We have begun a good discussion. So let’s continue. Many commenters, jjas being the first, pointed out that access is the biggest issue affecting recruitment and retention. No doubt that is true. But as this is a deer blog, I’ll point out (as I did briefly in the last comment section) that the biggest trend in deer hunting — managing for trophy bucks — has a significant effect on access. Not everywhere perhaps (as Dougfir rightly notes), but in many places to be sure.
At our Heroes of Conservation Roundtable discussion, I submitted two questions related to this point:
1. Access is the number one impediment to hunter participation; meanwhile, restricted access is a common if not core tenant in managing for big bucks. Is it possible, then, to have both big bucks and more access?
2. Should there be more programs that invite new hunters to take does on private properties whose owners are focused on trophy bucks?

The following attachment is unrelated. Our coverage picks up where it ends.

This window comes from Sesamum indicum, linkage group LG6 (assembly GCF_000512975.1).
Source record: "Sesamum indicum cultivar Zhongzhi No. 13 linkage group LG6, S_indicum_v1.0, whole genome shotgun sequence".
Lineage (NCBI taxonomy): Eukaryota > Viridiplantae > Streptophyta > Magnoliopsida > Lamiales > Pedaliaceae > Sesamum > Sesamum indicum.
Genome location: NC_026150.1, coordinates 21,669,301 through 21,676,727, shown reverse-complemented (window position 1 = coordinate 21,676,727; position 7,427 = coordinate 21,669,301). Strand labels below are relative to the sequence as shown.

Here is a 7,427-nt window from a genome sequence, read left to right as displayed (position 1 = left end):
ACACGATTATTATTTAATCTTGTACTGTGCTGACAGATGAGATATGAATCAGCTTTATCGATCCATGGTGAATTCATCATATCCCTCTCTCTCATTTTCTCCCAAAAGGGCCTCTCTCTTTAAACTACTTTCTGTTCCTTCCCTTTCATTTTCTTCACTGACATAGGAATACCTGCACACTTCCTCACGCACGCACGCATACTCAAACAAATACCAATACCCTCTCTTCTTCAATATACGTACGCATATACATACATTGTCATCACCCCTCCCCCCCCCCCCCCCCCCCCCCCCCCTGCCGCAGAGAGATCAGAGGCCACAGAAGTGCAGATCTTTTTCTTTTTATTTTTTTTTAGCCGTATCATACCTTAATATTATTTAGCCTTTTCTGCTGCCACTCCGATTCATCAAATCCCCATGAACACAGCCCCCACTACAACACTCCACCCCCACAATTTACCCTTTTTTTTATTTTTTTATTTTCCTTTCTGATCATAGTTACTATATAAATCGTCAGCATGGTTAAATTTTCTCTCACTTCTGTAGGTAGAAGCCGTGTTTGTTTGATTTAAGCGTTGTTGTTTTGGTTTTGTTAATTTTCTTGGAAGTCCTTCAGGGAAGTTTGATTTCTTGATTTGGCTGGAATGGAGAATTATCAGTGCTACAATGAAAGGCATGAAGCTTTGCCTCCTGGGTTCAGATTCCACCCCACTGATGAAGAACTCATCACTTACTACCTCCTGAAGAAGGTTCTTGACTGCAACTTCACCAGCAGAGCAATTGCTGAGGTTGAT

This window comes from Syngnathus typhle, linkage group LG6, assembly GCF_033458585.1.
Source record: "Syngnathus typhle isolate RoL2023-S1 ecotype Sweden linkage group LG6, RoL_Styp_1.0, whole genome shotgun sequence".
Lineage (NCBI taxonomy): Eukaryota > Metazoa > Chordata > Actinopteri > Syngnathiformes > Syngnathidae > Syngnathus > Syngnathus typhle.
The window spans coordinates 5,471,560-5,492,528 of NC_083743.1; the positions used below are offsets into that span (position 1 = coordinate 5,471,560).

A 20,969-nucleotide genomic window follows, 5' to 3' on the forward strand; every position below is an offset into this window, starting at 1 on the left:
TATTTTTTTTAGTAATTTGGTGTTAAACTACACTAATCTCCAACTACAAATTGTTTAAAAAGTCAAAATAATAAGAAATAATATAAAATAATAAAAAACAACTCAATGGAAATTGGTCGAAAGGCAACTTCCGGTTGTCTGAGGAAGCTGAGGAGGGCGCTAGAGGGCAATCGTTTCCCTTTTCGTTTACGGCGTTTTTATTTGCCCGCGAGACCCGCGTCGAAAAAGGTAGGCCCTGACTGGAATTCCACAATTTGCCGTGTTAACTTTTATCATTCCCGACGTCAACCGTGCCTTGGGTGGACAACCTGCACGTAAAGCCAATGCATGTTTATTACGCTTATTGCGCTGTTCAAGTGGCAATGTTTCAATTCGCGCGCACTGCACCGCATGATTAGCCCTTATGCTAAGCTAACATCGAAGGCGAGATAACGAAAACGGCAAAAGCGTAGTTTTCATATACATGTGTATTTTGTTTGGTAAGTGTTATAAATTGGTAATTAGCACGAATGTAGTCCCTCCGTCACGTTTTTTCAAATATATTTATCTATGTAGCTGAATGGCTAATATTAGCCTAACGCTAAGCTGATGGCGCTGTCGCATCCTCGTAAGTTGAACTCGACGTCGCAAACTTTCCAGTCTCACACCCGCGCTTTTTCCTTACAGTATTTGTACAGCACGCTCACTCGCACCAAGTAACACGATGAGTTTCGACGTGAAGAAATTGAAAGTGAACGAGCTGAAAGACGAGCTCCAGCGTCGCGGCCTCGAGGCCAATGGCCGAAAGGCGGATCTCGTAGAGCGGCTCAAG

To the first question, the panel said, in a word, “No.” I see where they’re coming from, but I would respectfully argue that as a community we can’t accept that answer. Of course we should continue to preach the pitfalls of over-the-top antler-obsession. We must also, however, accept that managing for big bucks probably ain’t going away anytime soon and therefore devise creative ways to increase access within that reality.
Which brings us to the second question. Here, the panel was split, some saying “Amen” and others arguing that large, wealthy, trophy-minded landowners offering does to the have-nots is a bit of a slap, a condescension. To which, again with the utmost respect, I say, Pishaw! Should we not give perfectly good unwanted items to Good Will for fear of insulting the needy? This would be far better than the situation we have now in which some large landowners/managers view shooting does as a chore, as pest-control, while countless hunters, new and otherwise, would be thrilled with the opportunity.
I have been thrilled with the opportunity. I have had landowners/managers—people who don’t owe me a thing—say, “Hey, Dave, do you want to come shoot some does for us?” I don’t see it as slap but as a kindness, and I’m grateful for opportunity to hunt a new place and add to the freezer. Anyone who views it as a slap can say, “No thanks.” In my opinion, new programs that work with landowners to offer similar opportunities to folks struggling with access would be most welcome. It’s not a cure-all by any means. But it would be a step in the right direction.